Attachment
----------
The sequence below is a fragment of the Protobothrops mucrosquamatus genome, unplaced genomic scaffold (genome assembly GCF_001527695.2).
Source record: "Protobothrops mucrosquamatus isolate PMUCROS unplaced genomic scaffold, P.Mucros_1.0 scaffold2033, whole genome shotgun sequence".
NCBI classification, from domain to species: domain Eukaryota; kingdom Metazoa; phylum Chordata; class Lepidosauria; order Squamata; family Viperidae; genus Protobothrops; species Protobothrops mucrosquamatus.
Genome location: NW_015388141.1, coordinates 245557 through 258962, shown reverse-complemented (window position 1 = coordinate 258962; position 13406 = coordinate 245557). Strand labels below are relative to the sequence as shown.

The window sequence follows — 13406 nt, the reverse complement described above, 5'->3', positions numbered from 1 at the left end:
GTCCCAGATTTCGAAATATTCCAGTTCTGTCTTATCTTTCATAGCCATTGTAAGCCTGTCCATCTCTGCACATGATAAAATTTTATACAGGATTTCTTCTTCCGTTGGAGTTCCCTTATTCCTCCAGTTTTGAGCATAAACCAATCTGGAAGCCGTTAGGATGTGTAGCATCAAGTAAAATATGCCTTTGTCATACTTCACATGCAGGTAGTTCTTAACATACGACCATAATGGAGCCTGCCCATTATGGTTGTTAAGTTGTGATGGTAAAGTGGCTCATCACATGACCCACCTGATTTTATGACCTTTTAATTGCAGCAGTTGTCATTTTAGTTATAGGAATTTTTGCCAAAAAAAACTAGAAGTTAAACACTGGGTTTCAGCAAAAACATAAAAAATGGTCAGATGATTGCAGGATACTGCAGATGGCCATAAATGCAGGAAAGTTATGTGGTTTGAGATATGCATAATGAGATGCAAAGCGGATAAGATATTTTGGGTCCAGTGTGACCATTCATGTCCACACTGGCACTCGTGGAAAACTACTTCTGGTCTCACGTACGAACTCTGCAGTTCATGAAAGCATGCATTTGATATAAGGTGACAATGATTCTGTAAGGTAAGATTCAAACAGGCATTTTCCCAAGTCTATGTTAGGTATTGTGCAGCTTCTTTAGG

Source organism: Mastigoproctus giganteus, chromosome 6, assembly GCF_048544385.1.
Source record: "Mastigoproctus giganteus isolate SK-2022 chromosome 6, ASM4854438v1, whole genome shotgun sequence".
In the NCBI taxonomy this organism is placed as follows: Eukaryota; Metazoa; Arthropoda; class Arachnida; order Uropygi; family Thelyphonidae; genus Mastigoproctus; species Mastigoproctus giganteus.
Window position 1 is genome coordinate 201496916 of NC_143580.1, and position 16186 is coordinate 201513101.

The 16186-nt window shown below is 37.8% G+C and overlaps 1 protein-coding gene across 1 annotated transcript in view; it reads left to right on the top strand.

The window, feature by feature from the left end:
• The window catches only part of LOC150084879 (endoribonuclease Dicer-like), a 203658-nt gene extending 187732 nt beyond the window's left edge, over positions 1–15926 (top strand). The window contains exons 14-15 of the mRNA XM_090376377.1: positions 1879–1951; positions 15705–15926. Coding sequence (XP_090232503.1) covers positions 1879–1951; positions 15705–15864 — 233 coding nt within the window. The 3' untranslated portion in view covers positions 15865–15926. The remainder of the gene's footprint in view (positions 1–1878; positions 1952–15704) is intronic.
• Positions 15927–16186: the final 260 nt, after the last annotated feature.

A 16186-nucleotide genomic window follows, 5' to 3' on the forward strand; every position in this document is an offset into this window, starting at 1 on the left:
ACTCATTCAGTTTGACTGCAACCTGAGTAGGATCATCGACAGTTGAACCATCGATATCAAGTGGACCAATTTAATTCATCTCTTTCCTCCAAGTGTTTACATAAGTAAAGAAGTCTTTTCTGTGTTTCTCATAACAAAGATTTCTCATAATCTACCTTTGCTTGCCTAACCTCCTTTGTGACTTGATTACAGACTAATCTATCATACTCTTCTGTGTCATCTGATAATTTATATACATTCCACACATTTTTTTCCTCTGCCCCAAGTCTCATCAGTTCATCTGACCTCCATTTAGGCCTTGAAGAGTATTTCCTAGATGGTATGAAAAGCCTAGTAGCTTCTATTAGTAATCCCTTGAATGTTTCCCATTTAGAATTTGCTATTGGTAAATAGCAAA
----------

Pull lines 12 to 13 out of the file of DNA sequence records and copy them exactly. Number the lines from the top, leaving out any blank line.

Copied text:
The window, feature by feature from the left end:
• The window catches only part of LOC150084879 (endoribonuclease Dicer-like), a 203658-nt gene extending 187732 nt beyond the window's left edge, over positions 1–15926 (top strand). The window contains exons 14-15 of the mRNA XM_090376377.1: positions 1879–1951; positions 15705–15926. Coding sequence (XP_090232503.1) covers positions 1879–1951; positions 15705–15864 — 233 coding nt within the window. The 3' untranslated portion in view covers positions 15865–15926. The remainder of the gene's footprint in view (positions 1–1878; positions 1952–15704) is intronic.